Following J”s death, the Norwegian revenue authority made a retroactive tax assessment of US$125m. for the period from 1970 to 1982 on the basis that the CTC shares had been owned by him during that period. In 1991, the probate court, having been informed that the Ministry of Finance was dissatisfied with the then administrator of the estate and accepting that the Norwegian revenue authority was the principal creditor, appointed the first plaintiff as administrator with a mandate to locate and take control of any offshore assets owned beneficially by the estate. His actions as administrator included the negotiation of an agreement to pay 40% to a third party of any sum recovered in return for documents allegedly proving that J had owned the CTC shares. This agreement was approved by the Norwegian Government but only a restricted version of it was made available to the probate court.

By 1996, when the first plaintiff appeared to have achieved little in the interests of the estate, the probate judge began to question whether he was acting independently of the Norwegian Government, which was providing extensive funding to the estate. The judge began to take a more active role in the supervision of the estate, in some instances disregarding the first plaintiff”s advice and acting contrary to the express wishes of the Norwegian Revenue.

In 1994, the first plaintiff started proceedings in Norway against M”s bankers with financial assistance from the government. The proceedings were settled in 2001 with a payment to the estate of US$41.5m. and on this occasion, the probate court took into account the Ministry of Finance”s recommendation and approved the settlement, against the wishes of J”s widow and the second defendant. This allowed the estate to become self-funding. Shortly thereafter, the second defendant began bankruptcy proceedings against the estate. The Norwegian Ministry of Justice, acting on the advice of the first plaintiff, offered an ‘intervention payment’ to the second defendant in order to avoid bankruptcy, which was accepted.

The present proceedings were commenced here in 2004. In 2005, the Grand Court (Henderson, J.) granted the defendants” application for a trial of the preliminary issue of whether the plaintiffs” action should be dismissed as an indirect attempt to collect tax on behalf of a foreign revenue authority. The proceedings in the Grand Court are noted at 2004–05 CILR N [49].

The plaintiffs submitted that the ‘tax-gathering’ defence would not succeed because (a) whilst most of the proceeds of the claim would go to the Norwegian tax authority, there were three other claims on the estate (i.e. that of the third party under the agreement with him; the interest of J”s widow; and the sum owed to the Ministry of Justice for the intervention payment) and the rule did not apply when its application would disadvantage ordinary creditors; (b) it would be unconscionable to allow the defence to be used to defeat a proprietary claim for misappropriated assets; (c) the claim did not amount to a request that the court give effect to a foreign law, because there was no connection between the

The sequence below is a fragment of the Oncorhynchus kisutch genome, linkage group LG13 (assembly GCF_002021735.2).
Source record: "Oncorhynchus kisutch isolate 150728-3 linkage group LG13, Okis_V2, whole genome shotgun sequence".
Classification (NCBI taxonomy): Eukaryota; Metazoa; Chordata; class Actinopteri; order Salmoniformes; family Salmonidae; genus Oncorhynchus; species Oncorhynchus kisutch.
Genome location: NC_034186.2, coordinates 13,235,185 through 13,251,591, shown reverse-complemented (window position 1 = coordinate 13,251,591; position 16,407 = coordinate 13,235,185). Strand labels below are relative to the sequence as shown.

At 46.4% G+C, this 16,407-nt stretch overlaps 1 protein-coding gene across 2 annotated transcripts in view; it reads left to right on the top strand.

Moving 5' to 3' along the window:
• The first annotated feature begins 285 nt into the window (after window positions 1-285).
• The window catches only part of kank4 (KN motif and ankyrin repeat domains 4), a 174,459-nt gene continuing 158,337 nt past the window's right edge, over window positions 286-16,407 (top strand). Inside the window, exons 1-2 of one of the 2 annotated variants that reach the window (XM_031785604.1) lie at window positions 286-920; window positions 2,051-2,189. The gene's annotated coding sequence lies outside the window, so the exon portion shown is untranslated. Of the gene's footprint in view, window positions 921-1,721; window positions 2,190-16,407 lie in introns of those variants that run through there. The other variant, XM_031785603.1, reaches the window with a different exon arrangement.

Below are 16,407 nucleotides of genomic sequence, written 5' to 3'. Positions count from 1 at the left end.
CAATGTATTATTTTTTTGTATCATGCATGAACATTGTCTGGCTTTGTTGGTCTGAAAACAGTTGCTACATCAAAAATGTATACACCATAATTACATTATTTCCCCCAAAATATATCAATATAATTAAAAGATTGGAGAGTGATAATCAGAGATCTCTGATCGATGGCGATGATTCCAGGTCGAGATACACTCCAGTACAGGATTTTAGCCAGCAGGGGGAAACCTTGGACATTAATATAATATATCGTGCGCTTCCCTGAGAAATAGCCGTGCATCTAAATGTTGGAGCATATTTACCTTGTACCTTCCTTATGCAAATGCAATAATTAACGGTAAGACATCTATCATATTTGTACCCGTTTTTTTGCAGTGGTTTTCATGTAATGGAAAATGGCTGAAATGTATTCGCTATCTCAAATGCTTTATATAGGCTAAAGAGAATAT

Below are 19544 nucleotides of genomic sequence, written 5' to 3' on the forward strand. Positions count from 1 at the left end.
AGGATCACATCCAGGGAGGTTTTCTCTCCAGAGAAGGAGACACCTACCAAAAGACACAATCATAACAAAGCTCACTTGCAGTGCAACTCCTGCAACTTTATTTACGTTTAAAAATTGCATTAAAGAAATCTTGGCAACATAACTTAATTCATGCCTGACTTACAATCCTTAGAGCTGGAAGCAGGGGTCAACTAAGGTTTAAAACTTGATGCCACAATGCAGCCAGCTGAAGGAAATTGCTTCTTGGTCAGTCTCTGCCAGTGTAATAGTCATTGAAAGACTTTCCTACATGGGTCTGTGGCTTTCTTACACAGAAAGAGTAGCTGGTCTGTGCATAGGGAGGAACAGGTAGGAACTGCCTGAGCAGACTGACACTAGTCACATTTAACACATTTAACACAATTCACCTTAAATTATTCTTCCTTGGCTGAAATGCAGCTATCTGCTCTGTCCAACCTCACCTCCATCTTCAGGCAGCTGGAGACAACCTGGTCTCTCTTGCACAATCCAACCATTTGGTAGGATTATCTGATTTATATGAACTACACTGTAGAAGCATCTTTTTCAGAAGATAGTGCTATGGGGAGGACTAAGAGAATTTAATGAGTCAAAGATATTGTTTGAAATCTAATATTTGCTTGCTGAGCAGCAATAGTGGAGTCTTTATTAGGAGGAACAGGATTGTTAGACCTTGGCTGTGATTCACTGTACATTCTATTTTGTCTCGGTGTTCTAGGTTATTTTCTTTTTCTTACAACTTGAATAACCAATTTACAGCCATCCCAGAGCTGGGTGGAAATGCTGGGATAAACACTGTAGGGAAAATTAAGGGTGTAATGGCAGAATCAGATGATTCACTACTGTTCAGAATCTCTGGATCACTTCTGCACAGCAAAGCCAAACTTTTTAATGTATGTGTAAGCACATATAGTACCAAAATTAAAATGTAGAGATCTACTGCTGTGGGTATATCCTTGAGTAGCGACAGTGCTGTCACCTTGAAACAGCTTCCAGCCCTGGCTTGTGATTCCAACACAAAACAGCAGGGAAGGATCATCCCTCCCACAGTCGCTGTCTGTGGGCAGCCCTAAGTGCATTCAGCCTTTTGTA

plaintiffs” case-which was a private law claim-and the claim by the Norwegian tax authority; (d) the defence was not available to a third party, as in the present case, but only to a taxpayer who was in dispute with the revenue authority; (e) the estate was under the control of the probate court, whereas the rule only applied when the tax authority exercised such a degree of control over the estate that the administrator was effectively its nominee; and therefore (f) the claim was not, in substance, an attempt to collect foreign tax.

The defendants submitted in reply that (a) the Norwegian Revenue was, in effect, the sole creditor since the sum owed to the third party was no more than a cost of obtaining evidence; there was no prospect of any surplus being available for J”s widow; and the Ministry of Justice was not an ordinary creditor but part of the Norwegian Government; (b) there was no authority that the tax-gathering defence was not available to defeat a proprietary claim; (c) nor did the authorities demonstrate that a connection between the claim and the foreign revenue law was an essential prerequisite for the successful operation of the defence; (d) the qualification that the defence was only available to taxpayers was also not supported by authority; (e) whilst it was not an independent requirement that the tax authority exercise control over the estate, the administrator would, in any event, be acting in the interests of the tax authority alone as it was the sole creditor and the probate court would only intervene in case of dispute; and therefore (f) the claim was, in substance, an indirect attempt by a foreign government to gather tax.

The court also considered the question of the constituent elements of the tax-gathering defence.

Held, allowing the action to proceed to a full trial of the issues:

(1) The action to trace trust assets in this jurisdiction on behalf of the estate”s beneficiaries would not be dismissed as an attempt by a foreign government to collect tax. The...